Ms. Tarabotti, however, has several problems fitting into society: she’s a spinster in her mid-twenties, she likes to speak her mind in no uncertain terms, her deceased father was Italian – thus bestowing on her a very unfashionable coloring and full figure – and what’s worse she’s a preternatural. In other words, she possesses no soul, so that contact with her can remove the supernatural qualities of other creatures: werewolves turn back into human form, vampires lose their canines, and so on.

In a world where it’s been discovered that an abundance of soul is the deciding factor for surviving the change from normal human to supernatural creature, a person like Alexia is the object of both distrust and curiosity from the non-humans, thus adding to her isolation. She bears that well enough though, having created for herself a circle of friendships that include two of the best supporting characters in the book: Lord Akeldama, an old vampire quite fond of young and good-looking male minions, and Ivy, totally human but too fond of truly terrible hats.

This balance is broken on the night of the vampire assault, because Alexia is forced to kill him in self-defense: this brings her into contact with BUR and its chief, the Alpha werewolf Lord Maccon who, despite his protestations and the heated verbal exchanges between the two of them, is quite attracted to this unusual woman.  The ensuing adventure, involving a dastardly scheme against the supernaturals, is tied to the inevitably developing love story between the two of them: I can say this without fear of spoiling any prospective readers, because the outcome is clear from their first encounter – what really matters here, what makes this book an entertaining, delightful read, is the way it’s all handled.  With spirited humor and many unconventional narrative choices.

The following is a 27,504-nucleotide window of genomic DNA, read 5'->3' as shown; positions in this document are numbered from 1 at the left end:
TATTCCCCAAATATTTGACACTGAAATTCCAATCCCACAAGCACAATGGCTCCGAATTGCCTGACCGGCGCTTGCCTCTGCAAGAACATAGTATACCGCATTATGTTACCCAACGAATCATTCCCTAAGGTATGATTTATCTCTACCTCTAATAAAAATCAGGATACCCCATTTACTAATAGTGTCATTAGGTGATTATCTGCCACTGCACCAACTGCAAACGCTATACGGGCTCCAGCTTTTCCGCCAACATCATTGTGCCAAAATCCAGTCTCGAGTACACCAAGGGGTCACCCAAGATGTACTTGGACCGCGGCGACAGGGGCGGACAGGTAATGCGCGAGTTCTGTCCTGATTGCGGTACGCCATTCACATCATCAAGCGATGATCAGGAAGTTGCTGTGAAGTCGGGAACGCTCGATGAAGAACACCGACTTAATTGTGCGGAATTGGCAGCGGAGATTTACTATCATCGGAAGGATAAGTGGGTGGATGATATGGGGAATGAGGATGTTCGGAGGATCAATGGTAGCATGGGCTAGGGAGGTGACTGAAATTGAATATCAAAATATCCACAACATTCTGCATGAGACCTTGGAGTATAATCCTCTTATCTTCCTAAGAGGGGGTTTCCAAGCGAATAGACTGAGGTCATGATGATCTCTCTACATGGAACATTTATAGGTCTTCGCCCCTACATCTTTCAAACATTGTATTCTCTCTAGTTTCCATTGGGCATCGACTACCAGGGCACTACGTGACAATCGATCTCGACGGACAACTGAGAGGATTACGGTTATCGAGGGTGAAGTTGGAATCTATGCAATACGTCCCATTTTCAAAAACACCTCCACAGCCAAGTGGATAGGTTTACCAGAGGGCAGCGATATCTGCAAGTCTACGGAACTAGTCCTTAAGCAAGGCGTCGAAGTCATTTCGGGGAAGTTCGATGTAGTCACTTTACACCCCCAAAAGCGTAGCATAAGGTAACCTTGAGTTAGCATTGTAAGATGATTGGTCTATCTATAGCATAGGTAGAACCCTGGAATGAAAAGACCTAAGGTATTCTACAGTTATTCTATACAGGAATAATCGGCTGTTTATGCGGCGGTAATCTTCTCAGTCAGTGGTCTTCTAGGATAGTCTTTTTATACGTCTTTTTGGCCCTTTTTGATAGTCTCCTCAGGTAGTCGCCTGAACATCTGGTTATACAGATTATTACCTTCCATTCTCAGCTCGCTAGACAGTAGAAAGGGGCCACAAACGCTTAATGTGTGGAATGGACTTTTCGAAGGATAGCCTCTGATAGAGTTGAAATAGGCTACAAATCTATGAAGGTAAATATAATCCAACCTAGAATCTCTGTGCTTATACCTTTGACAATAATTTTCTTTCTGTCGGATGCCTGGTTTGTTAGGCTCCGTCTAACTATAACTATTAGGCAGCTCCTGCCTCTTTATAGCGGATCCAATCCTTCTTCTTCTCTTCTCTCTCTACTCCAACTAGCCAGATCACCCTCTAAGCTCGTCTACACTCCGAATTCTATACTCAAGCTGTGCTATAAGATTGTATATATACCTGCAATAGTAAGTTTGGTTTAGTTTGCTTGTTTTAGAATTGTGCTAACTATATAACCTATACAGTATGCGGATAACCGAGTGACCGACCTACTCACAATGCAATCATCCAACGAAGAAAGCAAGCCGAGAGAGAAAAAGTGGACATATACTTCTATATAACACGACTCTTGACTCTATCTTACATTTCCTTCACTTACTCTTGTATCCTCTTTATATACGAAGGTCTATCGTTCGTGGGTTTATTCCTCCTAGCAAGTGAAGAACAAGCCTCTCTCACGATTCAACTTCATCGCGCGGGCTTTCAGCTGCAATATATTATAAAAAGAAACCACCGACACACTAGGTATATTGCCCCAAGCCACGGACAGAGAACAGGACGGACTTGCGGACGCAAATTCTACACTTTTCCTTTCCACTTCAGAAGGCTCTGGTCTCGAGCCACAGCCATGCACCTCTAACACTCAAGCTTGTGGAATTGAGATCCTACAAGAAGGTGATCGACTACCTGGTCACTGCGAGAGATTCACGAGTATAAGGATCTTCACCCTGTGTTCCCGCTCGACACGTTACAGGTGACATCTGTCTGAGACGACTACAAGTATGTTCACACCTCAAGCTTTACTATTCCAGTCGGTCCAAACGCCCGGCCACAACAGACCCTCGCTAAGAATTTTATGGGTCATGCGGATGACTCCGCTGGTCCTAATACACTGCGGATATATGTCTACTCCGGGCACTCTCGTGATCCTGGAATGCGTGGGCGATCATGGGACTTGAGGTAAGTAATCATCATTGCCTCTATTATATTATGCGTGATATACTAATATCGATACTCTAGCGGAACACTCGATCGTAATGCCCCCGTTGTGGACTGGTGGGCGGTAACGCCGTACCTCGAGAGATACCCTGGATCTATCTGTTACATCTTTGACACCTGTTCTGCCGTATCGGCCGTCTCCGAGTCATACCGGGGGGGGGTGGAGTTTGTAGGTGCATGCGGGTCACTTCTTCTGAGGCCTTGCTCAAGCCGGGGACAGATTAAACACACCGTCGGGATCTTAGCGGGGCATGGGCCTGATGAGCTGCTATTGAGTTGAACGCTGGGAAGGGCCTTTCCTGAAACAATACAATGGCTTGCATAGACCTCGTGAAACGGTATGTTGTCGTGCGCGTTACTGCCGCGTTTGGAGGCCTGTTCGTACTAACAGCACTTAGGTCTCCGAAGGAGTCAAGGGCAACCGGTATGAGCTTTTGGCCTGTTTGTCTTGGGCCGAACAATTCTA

Alexia possesses all the characteristics of the typical genre heroine: she’s attractive, but in such an unconventional way that she’s convinced of the contrary; she’s strong and outspoken, curious and stubborn, and she’s not afraid to stomp in where angels (or vampires) fear to tread. Add to the mix a stern mother, absent stepfather and two vapidly unpleasant step-sisters, and the book would resemble too much a Cinderella-like scenario, or walk down a too-often beaten path. But Ms. Carriger’s writing and wickedly peculiar sense of humor elevate Alexia, and her story, far above the usual and predictable fare, regaling her readers with scenes that run from funny to saucy while mystery and romance compete for the limelight in the foreground.

If you want a book that’s both amusing and exciting, this will no doubt be the perfect choice.

My Rating: 7,5/10